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Court says police don't need warrants for phone location data

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You would think that police would require a warrant to get your phone’s location info, right? Not according to the US’ Fourth Circuit Court of Appeals. It just ruled that asking a company for cellphone location data you’ve offered to a third-party doesn’t represent a search under the Constitution’s Fourth Amendment, and thus doesn’t need a warrant. According to the judges voting for the decision, volunteering your position info means you’ve given up a “reasonable expectation of privacy” — if you didn’t want to share where you were, you wouldn’t have handed that knowledge over to someone else, would you?

The ruling is in line with what some other courts have said, and ends a split between courts on the topic. However, it won’t be surprising if there’s an eventual Supreme Court challenge. As many would note, it’s virtually impossible to avoid supplying your location at some point. Making a call will offer some basic positional info to your carrier, and many common smartphone tasks (such as navigation or social check-ins) demand that data. Until there’s a ruling to the contrary, though, you can’t assume that the police will have to jump through hoops to find out where you’ve been.

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Jon Fingas

11 Comments

  • No, not the same at all. There is well established doctrine and laws the protect information shared with your doctors, lawyers, priests and spouse. That said, do I agree with this ruling? Absolutely not. I think consumers have or should have the expectation that information collected by a third party app will remain protected and require a warrant, especially when sharing your location is practically synonymous with owning a smartphone… there really is no way around it.

  • So, if I give my wife the pin to my bank account, I shouldn’t expect that my pin will not end up in the hands of any other person? This is stupid. Shouldn’t we have the right to choose whom we share information with? Just because my mom knows that I used to piss the bed when I was younger, doesn’t mean I want anybody else knowing that. Nor should it be ok for them to gain that knowledge without my approval. This would be like saying that anything I have ever shared with my doctor and/or priest is now ok for the police to get to without a warrant. Yet that’s not ok, is it? I know you’re probably thinking, “That’s different.” Though, is it really? Think about it.

  • Well, then in that case they will all correct their terms and conditions and all say the have the right to give away my position to law enforcement at any time should they request it.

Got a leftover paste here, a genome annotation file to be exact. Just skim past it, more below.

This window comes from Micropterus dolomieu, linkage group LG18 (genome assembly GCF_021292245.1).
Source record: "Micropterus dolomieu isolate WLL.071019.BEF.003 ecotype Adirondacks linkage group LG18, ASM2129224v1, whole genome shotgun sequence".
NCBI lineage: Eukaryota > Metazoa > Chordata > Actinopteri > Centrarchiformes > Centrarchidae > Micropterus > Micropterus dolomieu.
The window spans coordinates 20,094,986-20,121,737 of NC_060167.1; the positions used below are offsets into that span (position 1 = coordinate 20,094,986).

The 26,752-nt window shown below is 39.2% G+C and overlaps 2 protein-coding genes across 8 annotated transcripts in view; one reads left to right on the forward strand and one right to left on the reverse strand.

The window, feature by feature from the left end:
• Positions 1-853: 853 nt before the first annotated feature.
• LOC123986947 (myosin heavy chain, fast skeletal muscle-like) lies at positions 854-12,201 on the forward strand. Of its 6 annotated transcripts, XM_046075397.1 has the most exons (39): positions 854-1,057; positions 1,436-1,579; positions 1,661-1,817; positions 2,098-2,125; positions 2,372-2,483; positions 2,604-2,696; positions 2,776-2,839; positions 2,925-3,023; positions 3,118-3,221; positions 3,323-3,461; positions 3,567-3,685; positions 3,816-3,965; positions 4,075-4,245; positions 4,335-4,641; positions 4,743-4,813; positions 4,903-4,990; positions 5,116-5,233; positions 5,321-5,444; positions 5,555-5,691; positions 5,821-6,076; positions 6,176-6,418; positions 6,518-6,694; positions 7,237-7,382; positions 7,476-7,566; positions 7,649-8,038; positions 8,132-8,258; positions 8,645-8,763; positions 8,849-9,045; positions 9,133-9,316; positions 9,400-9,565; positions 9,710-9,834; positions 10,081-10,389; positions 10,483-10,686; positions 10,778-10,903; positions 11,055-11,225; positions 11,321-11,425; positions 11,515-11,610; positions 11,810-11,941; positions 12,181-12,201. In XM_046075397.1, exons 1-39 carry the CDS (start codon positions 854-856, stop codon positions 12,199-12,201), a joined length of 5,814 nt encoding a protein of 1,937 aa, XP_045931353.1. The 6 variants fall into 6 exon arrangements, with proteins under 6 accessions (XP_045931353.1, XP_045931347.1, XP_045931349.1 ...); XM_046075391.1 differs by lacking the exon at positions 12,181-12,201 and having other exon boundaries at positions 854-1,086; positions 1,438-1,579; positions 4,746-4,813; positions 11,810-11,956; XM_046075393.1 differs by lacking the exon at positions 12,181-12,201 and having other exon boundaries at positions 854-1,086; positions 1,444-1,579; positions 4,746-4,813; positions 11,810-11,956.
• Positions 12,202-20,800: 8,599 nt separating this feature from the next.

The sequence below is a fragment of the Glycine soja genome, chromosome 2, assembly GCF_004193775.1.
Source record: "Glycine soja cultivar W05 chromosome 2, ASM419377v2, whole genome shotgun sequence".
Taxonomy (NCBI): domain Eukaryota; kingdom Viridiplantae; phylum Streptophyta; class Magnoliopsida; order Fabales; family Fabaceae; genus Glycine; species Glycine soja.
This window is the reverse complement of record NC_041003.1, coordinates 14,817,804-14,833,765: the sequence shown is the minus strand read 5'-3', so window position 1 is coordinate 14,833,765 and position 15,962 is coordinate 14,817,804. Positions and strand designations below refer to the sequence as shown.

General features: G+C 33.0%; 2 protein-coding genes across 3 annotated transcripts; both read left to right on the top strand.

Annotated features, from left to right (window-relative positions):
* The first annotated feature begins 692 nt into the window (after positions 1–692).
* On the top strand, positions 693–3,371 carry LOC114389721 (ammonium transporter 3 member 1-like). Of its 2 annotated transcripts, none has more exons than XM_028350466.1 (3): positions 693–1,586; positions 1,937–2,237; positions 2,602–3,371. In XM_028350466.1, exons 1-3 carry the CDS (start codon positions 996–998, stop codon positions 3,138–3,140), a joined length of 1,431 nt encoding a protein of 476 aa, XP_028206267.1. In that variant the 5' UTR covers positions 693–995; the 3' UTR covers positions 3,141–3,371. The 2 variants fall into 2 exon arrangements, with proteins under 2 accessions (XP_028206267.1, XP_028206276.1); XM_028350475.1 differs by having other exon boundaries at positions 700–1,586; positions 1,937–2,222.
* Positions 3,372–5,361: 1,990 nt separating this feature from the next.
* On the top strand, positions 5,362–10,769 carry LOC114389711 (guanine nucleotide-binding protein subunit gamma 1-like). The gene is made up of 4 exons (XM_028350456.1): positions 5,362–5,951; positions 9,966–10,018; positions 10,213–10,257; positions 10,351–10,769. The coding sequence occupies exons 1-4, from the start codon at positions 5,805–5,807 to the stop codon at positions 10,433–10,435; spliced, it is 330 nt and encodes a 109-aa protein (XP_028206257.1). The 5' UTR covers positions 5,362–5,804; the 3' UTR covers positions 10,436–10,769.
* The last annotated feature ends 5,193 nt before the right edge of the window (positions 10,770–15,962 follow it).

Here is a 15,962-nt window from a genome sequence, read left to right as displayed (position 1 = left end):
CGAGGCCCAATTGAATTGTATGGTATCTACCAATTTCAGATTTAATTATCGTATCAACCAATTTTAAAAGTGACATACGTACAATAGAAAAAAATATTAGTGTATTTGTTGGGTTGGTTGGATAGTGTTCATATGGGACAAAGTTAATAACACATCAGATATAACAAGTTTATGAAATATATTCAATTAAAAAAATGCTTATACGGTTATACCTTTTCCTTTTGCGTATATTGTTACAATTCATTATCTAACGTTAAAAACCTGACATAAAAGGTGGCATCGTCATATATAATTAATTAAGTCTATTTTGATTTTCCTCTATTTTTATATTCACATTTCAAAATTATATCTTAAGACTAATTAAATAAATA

Is that good for the app company? No, they will most probably all fight this.

  • I’m actually kind of surprised this is even an issue.

    The moment you share information with a third party, unless you’ve entered into a legal agreement not to share that information with others (and only if that information is itself legal – you can’t enter into a contract to commit an illegal act or aid and abet an illegal act), then this should have been kind of obvious.

    It’s like people who get bent out of shape when cellcos turn over phone records. They’re not actually violating your rights… they own those data – not you.
  • I agree to allow my phone and its local software to use my location data.

    That does NOT imply my consent to send location data to the developer of the app. (Explicit agreement is still possible.)
  • This is ridiculous! Many, if not most apps or services that request location data explicitly state users can expect privacy regarding the data being collected.. Granted, I don’t think any service guarantees any kind of security or privacy regarding that data. Anyone with any sense would understand a breach of privacy is inevitable.

  • Sorry – but from a legal perspective, you’re quite wrong. When you hand over data, unless there’s either a legal framework for it (like the EU has – but the US doesn’t) or unless you’ve explicitly prohibited sharing of information – then they have every right to use the data as they see fit.

    As for Google, Waze, Uber, etc, are you *sure* you have an agreement with them that they won’t retain or share identifying information? I’ll bet you don’t.
  • BS. You may have an agreement with Google, Waze, Uber, etc but that does not mean you agree to be identified personally. Furthermore that does not mean you agree to being searched by a silent third party which would be law enforcement. Yes they do need a warrant in all cases.

  • Well. I’d be very interested in knowing how the NSA pulls that off.. but even so the NSA is pretty high level. If you don’t need a warrant for your location data then the police can pull it for any reason they’d like.

  • NSA has openly admitted to having the ability to track our locations with our smartphones powered off or a dead battery so I don’t see what’s the point of all this unnecessary drama.

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